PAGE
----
Three books to understand the protests in Colombia
Literature is a faithful reflection of what happens in a country and especially to its people. We dive into some atypical and can't-miss novels that address the Colombian reality.
Although negotiations are discreetly taking place between the government of conservative Iván Duque and the National Strike Committee, Colombia has already been undergoing more than 15 days of continuous protests that began because of the tax reform announced by Duque and have provoked a citizen outburst against everything that is going wrong in the country. And it is a lot.
While the demonstrators are still on the warpath, day after day we witness the harsh police repression and the count of injured and dead people, in addition to the sexual abuse suffered by women during the protests at the hands of armed police, as published by Público a few hours ago.
To say that Colombia is today a powder keg and to throw our hands up in the air would be to ignore the structural conflicts that have been dragging on for years. Conflicts and situations of which literature has given a good account for years.
We propose five works written by Colombian authors to understand where the protests come from and what is happening today in the Latin American country.
Debut novel published this spring in Spain by the independent publishing house Tránsito Editorial, Esta herida llena de peces could not come at a better time, despite the tragic circumstances.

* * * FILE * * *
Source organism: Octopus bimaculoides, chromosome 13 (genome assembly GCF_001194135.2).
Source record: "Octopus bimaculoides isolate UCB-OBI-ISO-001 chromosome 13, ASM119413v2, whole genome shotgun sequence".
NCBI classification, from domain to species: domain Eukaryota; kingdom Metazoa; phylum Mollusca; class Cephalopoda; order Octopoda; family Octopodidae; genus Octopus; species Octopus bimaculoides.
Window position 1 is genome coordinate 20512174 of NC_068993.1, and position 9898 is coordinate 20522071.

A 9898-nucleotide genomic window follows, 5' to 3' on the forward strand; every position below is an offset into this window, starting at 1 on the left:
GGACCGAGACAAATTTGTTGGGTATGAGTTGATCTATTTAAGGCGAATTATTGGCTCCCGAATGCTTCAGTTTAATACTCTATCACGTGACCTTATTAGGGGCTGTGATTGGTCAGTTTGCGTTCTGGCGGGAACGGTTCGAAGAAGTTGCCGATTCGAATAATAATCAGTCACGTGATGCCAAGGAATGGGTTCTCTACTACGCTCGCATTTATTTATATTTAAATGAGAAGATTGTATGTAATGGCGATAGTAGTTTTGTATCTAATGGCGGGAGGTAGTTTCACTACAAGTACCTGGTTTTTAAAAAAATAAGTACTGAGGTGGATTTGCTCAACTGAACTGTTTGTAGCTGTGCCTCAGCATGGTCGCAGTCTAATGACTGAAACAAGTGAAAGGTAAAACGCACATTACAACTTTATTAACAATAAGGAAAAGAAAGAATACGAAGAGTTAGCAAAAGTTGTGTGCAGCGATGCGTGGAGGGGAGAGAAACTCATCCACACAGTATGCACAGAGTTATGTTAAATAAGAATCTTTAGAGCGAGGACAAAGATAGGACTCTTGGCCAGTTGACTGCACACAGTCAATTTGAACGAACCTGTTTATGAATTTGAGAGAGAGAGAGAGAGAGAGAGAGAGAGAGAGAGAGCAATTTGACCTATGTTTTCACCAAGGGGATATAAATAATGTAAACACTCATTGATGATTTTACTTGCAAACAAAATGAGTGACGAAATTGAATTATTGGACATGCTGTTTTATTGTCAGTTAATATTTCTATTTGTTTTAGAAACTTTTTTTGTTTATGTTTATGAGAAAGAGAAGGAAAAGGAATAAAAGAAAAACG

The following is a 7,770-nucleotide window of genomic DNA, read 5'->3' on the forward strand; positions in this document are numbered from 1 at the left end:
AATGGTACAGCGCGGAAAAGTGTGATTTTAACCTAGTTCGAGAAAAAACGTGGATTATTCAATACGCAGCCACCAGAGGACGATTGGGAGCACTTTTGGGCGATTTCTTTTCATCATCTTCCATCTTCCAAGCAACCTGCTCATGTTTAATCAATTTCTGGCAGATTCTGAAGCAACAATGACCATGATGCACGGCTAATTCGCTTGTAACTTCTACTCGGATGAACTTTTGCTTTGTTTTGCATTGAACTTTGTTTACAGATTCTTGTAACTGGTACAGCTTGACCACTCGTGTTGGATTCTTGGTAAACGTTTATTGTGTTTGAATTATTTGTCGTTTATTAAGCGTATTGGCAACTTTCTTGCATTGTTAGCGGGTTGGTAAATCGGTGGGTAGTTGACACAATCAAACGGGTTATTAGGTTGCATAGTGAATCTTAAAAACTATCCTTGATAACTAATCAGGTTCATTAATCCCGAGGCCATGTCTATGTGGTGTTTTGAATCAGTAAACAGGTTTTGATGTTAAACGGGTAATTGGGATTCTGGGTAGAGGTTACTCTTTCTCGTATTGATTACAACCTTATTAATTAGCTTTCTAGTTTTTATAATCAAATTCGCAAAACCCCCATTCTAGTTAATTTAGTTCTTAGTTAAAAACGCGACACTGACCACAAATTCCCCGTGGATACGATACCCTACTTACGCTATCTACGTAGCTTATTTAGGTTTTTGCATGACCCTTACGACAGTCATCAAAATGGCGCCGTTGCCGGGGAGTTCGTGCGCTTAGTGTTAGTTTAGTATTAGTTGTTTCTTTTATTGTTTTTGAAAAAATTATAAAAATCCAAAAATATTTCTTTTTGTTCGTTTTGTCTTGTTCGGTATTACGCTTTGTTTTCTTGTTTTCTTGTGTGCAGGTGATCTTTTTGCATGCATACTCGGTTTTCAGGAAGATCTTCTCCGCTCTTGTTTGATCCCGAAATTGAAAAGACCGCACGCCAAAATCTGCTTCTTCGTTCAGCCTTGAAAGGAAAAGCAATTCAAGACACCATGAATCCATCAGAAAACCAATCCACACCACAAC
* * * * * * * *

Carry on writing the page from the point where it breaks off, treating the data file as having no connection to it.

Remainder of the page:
There, the writer from Medellin, who spent her childhood in Chocó, one of the poorest and most violent regions of the country where there is endemic racism towards the black population, tells us the story of a white mother and her black son who walk along the banks of a river.
Although it is not a novel about race or violence, as the author claims, but about motherhood, it addresses issues such as the power of women (and their persecution in a Colombia where they live under threat) and also identity.
The social pyramid is not simply a political theory, but a reality in a society where a few have a lot and are at the top, while the majority live with nothing even though they form the foundations of this pyramid.
Colombian cities have been divided into six strata since the 1990s, with the last two historically paying higher electricity, water and gas bills than their consumption so that the rest can receive their subsidies. However, the law became a trap.
A perversion of the system that Cárdenas portrays very well in his book through a man who searches for the woman who took care of him as a child to reconstruct his vague childhood memory. At the same time the author explores the forms of desire in capitalism, the way in which personal narratives are constructed and the history and social inequalities in Colombia at the beginning of the 21st century.
This novel by Quintana, the most widely read author in Colombia during the protests, deals with the story of a Black woman who cannot be a mother in a violent and oppressive society such as Colombia's.
But it is also a journey to the Colombian Pacific, to a part of the country unknown to most people and where poverty, racism and discrimination of all kinds are common currency.
The Bitch was a finalist for the National Book Awards for Translated Literature in 2020.